3. Andy permalink
    January 21, 2022

    I like to remember these people too. I grew up with them in Whitechapel. If anybody wants to contact me re my poems about them including the Gentle Suthor please do.
    My e mail address is

  4. January 21, 2022

    Poignant and thought provoking photographs.
    Some smiles still evident despite the circumstances they found themselves in.
    I am wondering if Moyra sent John T the Valentine card……if so, what a lovely thing to do.

  5. January 21, 2022

    Received Moyra’s book NEARLY INVISIBLE in 2014 with an inscription. Grandiose pictures!

    Love & Peace

  6. January 21, 2022

    Such powerful images. I remember helping to drag a mattress out of a homeless shelter in Plymouth 1973 – as a man had died on it the previous night, his tabacco tin under the pillow. This photographs takes me right back.
    I was 15 and in care of the local authority at that time. We also helped patients (pushing their wheelchairs into the cinema on a Saturday) at a large hospital – I think it was called Moorhaven – it’ll be luxury flats now…

  7. Marcia Howard permalink
    January 21, 2022

    Truly wonderful photographs, even though they make me feel really sad. There is still too wide a gap between the haves and the have nots.

  8. Mary permalink
    January 21, 2022

    These are some of the most compelling portraits I have seen. Moyra’s connection with these people allows their dignity and humanity to shine through. Some of these images remind me of Dorothea Lange’s work on the USA “dust bowl” migrants, “Migrant Mother” being probably the best known.
    Moyra’s work needs to be more widely recognised.

  9. Paul loften permalink
    January 21, 2022

    I took a step outside early this morning and an icy blast chilled me to the bone. Fortunately I had a way back inside. How easy it is for any one of us to take a wrong step in life and end up in a dark place with no way back.

  10. January 21, 2022

    I echo what Mary said. These people could be my friends, my family members… myself, if things were to go horribly wrong.

    It is so difficult to truly ‘see’ homelessness, perhaps because it frightens us. Moyra’s portraits introduce us to people who live this way, and reveal that they are no different from us. We all have our strengths and weaknesses, but homelessness puts them on display. I honour the courage of these men and women.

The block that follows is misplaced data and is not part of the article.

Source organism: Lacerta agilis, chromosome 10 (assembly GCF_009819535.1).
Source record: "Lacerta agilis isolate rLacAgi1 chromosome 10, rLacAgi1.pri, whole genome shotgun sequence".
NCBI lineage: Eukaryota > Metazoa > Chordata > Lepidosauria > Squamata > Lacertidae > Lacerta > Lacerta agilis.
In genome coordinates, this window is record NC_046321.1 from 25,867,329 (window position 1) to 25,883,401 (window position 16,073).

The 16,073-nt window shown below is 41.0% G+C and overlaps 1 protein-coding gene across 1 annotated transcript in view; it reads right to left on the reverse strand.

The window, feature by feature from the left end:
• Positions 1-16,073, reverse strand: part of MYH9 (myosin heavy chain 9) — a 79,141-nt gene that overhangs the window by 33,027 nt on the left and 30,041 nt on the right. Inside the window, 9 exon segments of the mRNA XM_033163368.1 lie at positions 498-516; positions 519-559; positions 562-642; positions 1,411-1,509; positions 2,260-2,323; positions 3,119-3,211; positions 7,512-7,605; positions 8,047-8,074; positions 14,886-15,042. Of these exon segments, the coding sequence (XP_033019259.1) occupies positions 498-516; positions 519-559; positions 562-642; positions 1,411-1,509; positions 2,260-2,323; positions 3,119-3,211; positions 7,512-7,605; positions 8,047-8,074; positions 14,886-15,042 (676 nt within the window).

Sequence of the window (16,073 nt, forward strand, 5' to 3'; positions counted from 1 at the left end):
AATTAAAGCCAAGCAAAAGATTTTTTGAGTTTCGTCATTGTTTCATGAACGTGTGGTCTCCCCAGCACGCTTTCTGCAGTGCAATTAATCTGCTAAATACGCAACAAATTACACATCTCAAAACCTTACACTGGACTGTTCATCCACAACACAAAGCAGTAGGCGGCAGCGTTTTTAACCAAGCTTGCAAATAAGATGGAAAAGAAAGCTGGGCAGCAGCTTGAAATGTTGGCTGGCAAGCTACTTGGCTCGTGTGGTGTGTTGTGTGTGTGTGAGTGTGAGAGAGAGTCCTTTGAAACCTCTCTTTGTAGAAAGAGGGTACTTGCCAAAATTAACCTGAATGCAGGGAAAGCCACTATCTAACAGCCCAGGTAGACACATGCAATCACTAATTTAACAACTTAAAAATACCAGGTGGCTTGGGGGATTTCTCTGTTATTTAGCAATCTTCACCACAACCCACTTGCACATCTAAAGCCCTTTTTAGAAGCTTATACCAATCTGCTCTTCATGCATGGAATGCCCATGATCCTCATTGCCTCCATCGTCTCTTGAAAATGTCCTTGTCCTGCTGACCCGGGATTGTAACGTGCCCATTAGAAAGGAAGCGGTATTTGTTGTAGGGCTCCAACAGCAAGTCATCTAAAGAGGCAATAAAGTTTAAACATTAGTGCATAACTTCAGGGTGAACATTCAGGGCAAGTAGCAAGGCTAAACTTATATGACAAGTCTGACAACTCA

11. Georgina Briody permalink
    January 21, 2022

    In my ‘old life,’ I travelled the length of Kingsway over the years working at different points of that long highway eg Lincoln’s Inn Fields, Queen Square and Russell Square and, out walking or from the bus going home, I remember seeing Mary sitting outside that church with all her bags or, looking out of my office window, seeing the ‘characters’ frequenting Lincoln’s Inn. I wonder what happened to them all.

    These pictures have certainly brought back poignant memories of that time.

  12. Cherub permalink
    January 21, 2022

    Whilst these portraits show sadness and loneliness, they also show friendship which is priceless.

  13. Sue permalink
    January 21, 2022

    Incredibly touching and loving photographs of people who had slipped through the net.

  14. January 21, 2022


    many smiles among them.
    only one woman though — Sylvia — and no smile, there.

  15. Andy Strowman permalink
    January 24, 2022

    I would like to further add that Chris Searle the teacher valued people and did allpw children to write their poems about the area.

    See “Stepney Words.”.

    Best wishes,

    Andy Strowman

  16. Zaza permalink
    June 25, 2023

    I lived at Waterloo for some time in the late 80s and remember the homeless abounding then . Specifically a ginger bearded dwarf, another black bearded man who I once saw having DTs, and a young woman with fake freckles painted over her face , clown like , wandering aimlessly around London carting plastic bags around.
    They exerted a strange fascination over me and inspired me to incorporate them into some of my stories.
    Who were they ? What happened to them all?